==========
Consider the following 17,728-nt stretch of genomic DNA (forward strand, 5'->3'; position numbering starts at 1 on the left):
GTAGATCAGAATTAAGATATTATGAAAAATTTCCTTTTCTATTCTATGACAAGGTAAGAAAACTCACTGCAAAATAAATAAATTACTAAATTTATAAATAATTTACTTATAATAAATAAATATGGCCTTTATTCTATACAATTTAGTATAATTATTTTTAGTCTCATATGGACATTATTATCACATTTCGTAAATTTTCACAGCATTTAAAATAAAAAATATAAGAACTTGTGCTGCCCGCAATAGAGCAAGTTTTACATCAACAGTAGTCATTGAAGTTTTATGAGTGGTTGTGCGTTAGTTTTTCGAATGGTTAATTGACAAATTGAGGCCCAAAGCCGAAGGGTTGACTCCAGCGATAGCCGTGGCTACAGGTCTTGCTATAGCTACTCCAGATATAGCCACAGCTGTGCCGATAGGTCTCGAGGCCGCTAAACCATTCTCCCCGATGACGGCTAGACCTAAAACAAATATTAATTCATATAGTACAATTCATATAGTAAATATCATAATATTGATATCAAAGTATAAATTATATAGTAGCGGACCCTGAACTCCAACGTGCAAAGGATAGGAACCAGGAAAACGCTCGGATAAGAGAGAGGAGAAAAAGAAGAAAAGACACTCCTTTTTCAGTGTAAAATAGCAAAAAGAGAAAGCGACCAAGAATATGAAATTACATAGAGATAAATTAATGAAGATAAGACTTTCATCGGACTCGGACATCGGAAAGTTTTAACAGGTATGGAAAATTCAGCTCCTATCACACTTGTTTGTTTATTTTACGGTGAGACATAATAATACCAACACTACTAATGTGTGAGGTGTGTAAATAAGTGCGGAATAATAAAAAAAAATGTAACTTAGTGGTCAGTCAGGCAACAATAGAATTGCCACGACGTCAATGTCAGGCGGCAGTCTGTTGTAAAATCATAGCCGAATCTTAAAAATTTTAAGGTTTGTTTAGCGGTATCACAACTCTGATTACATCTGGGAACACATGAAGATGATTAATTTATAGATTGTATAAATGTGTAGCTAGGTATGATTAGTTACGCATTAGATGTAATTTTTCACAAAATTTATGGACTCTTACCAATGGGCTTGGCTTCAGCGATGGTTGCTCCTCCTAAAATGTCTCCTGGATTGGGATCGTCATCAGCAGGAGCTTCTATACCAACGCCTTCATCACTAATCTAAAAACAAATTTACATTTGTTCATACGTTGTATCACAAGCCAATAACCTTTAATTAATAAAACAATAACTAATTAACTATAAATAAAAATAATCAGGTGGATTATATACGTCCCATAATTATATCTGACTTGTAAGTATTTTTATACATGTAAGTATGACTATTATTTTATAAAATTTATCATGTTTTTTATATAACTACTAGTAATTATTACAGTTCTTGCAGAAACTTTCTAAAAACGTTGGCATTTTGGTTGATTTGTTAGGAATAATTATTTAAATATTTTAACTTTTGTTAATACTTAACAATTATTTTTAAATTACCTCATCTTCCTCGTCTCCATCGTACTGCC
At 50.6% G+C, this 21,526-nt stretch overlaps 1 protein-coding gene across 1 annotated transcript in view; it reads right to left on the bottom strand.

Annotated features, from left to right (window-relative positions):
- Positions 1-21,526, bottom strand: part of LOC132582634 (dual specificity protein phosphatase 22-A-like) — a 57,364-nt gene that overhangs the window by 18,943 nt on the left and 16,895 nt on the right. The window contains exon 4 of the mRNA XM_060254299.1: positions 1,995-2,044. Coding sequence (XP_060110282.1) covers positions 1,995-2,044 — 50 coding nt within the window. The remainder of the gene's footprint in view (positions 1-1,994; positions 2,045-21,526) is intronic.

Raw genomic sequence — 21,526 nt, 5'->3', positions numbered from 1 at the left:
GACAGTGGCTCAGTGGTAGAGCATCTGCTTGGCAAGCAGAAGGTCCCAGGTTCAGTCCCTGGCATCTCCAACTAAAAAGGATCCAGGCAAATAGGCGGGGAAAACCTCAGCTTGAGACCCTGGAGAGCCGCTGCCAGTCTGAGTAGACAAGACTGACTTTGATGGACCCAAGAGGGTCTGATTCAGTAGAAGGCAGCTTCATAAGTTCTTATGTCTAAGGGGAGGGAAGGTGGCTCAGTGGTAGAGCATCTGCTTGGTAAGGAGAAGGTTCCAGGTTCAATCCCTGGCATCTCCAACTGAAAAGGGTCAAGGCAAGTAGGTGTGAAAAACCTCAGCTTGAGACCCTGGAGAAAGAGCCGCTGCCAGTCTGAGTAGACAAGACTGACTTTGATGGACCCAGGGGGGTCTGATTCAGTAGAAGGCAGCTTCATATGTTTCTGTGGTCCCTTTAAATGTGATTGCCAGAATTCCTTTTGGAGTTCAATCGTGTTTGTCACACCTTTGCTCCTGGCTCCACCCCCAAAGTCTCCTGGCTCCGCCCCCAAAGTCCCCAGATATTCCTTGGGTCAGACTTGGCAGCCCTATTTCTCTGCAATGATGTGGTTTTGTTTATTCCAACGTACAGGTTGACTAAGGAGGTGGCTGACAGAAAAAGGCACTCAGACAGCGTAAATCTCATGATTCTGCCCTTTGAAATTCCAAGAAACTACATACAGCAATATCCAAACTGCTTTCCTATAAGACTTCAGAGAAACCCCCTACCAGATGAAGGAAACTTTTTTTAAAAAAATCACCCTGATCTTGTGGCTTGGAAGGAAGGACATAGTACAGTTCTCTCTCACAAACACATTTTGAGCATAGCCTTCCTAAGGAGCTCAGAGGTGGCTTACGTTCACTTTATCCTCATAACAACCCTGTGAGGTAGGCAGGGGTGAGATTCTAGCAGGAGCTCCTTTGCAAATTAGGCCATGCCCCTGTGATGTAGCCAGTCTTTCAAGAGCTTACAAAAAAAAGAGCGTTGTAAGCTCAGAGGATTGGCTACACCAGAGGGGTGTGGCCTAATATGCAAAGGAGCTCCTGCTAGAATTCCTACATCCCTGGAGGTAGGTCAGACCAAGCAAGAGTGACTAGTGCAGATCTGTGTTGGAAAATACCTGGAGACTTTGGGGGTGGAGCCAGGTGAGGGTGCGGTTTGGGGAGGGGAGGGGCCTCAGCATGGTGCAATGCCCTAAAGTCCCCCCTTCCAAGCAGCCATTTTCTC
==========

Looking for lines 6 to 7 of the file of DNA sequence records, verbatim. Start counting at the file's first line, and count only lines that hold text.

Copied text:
Raw genomic sequence — 21,526 nt, 5'->3', positions numbered from 1 at the left:
GACAGTGGCTCAGTGGTAGAGCATCTGCTTGGCAAGCAGAAGGTCCCAGGTTCAGTCCCTGGCATCTCCAACTAAAAAGGATCCAGGCAAATAGGCGGGGAAAACCTCAGCTTGAGACCCTGGAGAGCCGCTGCCAGTCTGAGTAGACAAGACTGACTTTGATGGACCCAAGAGGGTCTGATTCAGTAGAAGGCAGCTTCATAAGTTCTTATGTCTAAGGGGAGGGAAGGTGGCTCAGTGGTAGAGCATCTGCTTGGTAAGGAGAAGGTTCCAGGTTCAATCCCTGGCATCTCCAACTGAAAAGGGTCAAGGCAAGTAGGTGTGAAAAACCTCAGCTTGAGACCCTGGAGAAAGAGCCGCTGCCAGTCTGAGTAGACAAGACTGACTTTGATGGACCCAGGGGGGTCTGATTCAGTAGAAGGCAGCTTCATATGTTTCTGTGGTCCCTTTAAATGTGATTGCCAGAATTCCTTTTGGAGTTCAATCGTGTTTGTCACACCTTTGCTCCTGGCTCCACCCCCAAAGTCTCCTGGCTCCGCCCCCAAAGTCCCCAGATATTCCTTGGGTCAGACTTGGCAGCCCTATTTCTCTGCAATGATGTGGTTTTGTTTATTCCAACGTACAGGTTGACTAAGGAGGTGGCTGACAGAAAAAGGCACTCAGACAGCGTAAATCTCATGATTCTGCCCTTTGAAATTCCAAGAAACTACATACAGCAATATCCAAACTGCTTTCCTATAAGACTTCAGAGAAACCCCCTACCAGATGAAGGAAACTTTTTTTAAAAAAATCACCCTGATCTTGTGGCTTGGAAGGAAGGACATAGTACAGTTCTCTCTCACAAACACATTTTGAGCATAGCCTTCCTAAGGAGCTCAGAGGTGGCTTACGTTCACTTTATCCTCATAACAACCCTGTGAGGTAGGCAGGGGTGAGATTCTAGCAGGAGCTCCTTTGCAAATTAGGCCATGCCCCTGTGATGTAGCCAGTCTTTCAAGAGCTTACAAAAAAAAGAGCGTTGTAAGCTCAGAGGATTGGCTACACCAGAGGGGTGTGGCCTAATATGCAAAGGAGCTCCTGCTAGAATTCCTACATCCCTGGAGGTAGGTCAGACCAAGCAAGAGTGACTAGTGCAGATCTGTGTTGGAAAATACCTGGAGACTTTGGGGGTGGAGCCAGGTGAGGGTGCGGTTTGGGGAGGGGAGGGGCCTCAGCATGGTGCAATGCCCTAAAGTCCCCCCTTCCAAGCAGCCATTTTCTC